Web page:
Because rumination may allow an idea to stay in one’s conscious longer and indecision may result in more time on a given task, it was expected that these two cognitive processes may predict creativity. Self-report measures of rumination, indecision, and creativity were electronically distributed to 85 adults (28 men, 57 women; M age = 32.96 years old). Reflective rumination significantly predicted creativity, moderated by high levels of indecision. This study may resolve previous conflicts between findings on rumination and creativity and introduces indecision as beneficial in the creative process. This study also provided important clinical implications in distinguishing between adaptive and maladaptive rumination suggesting a new cognitive link between creativity and depression.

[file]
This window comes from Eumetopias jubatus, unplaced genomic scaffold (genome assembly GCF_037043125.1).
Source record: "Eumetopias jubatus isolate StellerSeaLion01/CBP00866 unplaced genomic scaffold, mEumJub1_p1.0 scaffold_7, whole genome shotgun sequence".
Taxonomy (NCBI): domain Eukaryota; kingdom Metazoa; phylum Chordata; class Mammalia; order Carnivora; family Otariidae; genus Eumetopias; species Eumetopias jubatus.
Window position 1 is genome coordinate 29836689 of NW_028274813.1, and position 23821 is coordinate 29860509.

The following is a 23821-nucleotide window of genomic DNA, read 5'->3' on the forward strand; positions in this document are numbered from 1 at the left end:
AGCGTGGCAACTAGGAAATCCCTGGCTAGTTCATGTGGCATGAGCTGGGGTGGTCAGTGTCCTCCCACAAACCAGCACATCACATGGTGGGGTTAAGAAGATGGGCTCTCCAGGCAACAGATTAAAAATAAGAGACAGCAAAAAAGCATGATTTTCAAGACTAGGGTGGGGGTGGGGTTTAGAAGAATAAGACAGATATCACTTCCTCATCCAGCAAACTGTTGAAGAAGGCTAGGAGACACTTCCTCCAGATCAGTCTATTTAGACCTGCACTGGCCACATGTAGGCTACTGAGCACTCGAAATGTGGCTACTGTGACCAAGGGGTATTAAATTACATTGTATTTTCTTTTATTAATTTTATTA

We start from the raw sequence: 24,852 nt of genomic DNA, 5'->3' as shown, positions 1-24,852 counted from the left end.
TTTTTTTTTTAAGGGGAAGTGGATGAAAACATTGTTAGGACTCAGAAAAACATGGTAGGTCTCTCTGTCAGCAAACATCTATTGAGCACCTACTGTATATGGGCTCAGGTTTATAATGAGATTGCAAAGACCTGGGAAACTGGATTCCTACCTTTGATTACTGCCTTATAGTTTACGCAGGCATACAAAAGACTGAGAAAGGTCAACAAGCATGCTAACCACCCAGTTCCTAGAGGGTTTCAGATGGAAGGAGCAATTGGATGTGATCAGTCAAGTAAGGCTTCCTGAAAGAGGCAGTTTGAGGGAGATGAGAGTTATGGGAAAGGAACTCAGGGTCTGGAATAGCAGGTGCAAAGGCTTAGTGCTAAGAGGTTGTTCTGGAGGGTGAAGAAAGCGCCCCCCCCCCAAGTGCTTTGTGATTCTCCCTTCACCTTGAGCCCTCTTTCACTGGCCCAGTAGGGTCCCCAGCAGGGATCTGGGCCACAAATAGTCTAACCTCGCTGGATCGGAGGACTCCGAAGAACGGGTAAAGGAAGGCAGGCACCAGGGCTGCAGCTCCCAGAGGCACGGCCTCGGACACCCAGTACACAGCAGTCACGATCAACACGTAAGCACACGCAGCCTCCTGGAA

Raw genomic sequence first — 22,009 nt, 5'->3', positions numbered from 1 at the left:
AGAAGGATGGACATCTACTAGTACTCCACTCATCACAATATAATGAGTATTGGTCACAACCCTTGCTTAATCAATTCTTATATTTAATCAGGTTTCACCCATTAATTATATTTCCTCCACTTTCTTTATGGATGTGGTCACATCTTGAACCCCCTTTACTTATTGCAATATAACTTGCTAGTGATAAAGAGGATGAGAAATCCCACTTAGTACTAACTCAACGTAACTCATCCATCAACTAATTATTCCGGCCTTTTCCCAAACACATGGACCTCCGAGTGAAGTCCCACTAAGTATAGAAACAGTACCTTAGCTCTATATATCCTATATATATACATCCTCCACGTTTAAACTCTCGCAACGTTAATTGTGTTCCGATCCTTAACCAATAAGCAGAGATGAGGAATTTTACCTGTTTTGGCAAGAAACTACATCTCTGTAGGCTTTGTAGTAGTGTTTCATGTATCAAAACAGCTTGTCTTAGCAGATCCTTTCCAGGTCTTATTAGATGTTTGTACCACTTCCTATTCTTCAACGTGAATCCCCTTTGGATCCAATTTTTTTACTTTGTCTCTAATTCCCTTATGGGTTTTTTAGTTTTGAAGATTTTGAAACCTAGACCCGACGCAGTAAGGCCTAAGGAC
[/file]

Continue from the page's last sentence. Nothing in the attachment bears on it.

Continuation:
Insert the “One Single Study Often Means Jack Shit” disclaimer here. But it reminded me of Alain de Botton:
Being cheerful is really no recipe to get down to work: nothing happens until paranoia, jealousy, competitiveness and guilt arrive.
And also of Roz Chast:
I kind of tend to stay up late just about every night, anywhere from 12:30 a.m. to 3 a.m. I putter. I nurse old grudges. I fold origami while nursing old grudges. I think about the past. I wonder if there’s any grudges I should start.